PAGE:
The Room

The Powow is one of the nicest rooms I've ever played. A large room, with a high tin ceiling and old brick along one wall, it has excellent acoustics. We set up along the long side of the room, with the brick wall behind us, and the bar opposite us. To our right there are tables, and a stairway leading to a balcony with more seating. The decor and lighting create an intimate jazz setting, while still complimenting the large, open space of the the restaurant.

I had been using my Ampeg B-15 for this gig, but it crapped out a couple of months ago and has been in the shop. I've been using the Peavey Studio Pro 112. There's a baby grand piano in front of us, off to my left, and I aim the Peavy at that. The curved wood of the piano reflects the sound nicely down the length of the room.

Beautiful Love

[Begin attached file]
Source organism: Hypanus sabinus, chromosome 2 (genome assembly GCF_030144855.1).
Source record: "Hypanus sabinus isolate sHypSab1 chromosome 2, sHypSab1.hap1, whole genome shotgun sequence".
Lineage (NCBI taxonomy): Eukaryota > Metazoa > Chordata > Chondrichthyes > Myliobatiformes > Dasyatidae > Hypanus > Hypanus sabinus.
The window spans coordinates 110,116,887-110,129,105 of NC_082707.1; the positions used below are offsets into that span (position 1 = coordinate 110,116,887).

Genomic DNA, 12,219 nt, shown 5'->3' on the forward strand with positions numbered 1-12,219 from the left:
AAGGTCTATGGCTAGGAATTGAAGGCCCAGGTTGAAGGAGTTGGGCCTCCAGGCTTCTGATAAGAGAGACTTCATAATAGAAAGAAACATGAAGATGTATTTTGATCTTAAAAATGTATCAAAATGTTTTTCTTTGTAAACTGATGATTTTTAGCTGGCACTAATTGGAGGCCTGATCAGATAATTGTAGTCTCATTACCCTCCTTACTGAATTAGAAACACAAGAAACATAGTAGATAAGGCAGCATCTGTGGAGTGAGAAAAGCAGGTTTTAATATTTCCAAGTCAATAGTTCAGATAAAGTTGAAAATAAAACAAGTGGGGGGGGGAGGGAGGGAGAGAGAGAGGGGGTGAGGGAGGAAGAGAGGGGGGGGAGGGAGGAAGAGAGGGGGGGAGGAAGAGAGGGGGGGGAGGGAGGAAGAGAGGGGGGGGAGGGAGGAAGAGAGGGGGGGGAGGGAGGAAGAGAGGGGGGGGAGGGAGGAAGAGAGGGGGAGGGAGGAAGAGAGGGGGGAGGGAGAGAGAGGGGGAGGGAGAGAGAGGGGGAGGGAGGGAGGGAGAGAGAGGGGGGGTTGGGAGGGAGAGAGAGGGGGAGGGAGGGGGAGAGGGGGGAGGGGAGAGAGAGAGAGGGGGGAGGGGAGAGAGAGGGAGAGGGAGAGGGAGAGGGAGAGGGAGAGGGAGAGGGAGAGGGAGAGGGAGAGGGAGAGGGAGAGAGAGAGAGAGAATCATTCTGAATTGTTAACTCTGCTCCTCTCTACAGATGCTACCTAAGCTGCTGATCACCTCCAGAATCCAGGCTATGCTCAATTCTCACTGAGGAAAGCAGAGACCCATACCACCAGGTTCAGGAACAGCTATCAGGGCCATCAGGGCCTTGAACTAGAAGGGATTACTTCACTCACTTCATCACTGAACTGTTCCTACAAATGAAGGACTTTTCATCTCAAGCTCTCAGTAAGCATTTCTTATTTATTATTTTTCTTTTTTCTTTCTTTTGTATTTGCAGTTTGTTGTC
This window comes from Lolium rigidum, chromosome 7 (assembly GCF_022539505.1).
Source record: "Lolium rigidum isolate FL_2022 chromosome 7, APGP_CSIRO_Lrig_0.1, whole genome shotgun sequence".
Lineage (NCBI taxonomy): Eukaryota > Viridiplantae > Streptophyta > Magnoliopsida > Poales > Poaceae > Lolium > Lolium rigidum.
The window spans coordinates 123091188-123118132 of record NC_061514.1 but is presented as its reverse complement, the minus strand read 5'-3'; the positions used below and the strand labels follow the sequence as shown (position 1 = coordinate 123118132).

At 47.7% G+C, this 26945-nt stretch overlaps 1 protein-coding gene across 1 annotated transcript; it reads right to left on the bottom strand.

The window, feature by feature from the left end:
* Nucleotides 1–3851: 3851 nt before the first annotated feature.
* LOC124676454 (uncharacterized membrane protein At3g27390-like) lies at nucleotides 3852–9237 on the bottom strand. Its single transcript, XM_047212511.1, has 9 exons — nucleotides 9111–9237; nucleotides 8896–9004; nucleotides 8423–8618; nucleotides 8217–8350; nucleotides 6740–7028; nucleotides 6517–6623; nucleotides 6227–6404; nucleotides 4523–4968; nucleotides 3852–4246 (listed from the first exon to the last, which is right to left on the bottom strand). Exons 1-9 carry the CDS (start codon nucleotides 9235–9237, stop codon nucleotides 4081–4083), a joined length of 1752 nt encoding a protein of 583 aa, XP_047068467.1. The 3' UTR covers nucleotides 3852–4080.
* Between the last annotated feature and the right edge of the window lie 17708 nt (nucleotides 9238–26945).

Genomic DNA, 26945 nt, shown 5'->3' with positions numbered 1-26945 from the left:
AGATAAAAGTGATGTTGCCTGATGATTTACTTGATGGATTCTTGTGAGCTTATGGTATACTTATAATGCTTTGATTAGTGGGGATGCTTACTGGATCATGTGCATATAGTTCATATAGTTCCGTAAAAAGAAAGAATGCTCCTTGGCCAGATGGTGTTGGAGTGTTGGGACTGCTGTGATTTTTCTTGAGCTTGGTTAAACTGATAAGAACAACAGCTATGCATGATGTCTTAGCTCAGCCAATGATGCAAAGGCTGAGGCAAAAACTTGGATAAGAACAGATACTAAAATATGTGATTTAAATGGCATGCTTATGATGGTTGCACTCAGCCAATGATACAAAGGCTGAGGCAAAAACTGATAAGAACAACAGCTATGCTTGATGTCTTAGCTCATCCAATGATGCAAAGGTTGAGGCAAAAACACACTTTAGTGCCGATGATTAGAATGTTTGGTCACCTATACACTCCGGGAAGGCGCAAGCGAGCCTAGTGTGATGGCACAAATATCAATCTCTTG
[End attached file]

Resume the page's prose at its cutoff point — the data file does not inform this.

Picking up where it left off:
I've included this take in the journal because I think we both played well on it; with its nice relaxed swing, it represents some of things I like best about this duo. Danny has a great sense of phrasing the melody behind the beat, when it suits the tune, but he can also play right on top of the beat when he's soloing, to create forward momentum. I think this take captures that, and it captures our blend well. One of the great pleasures of working with Danny is reveling in his beautiful baritone tone, but, to be honest, I don't really get to enjoy it as much as I might on the gig, because I'm off to the side, so much of the tone, projecting to the front, is lost to me. On this recording, I had the recorder in front of us, so now we get to hear the full tone. I'd been recording these Powow gigs on my new Zoom H2 digital recorder for a few weeks. To be unobtrusive, I'd put the H2 on the shelf behind us. Last week Danny said, "Why don't you put that thing in front of us?" So for this gig I put the H2 on the table in front of us. It captures Danny's tone beautifully. If you listen to other sound clips for this journal and Danny's tone doesn't sound quite as good, it's because they are old takes with the poor recorder placement. As for the guitar tone, the Powow is about the best room, acoustically, a guitarist could hope for. On this take, you can the natural reverberation of the highs. Sweet!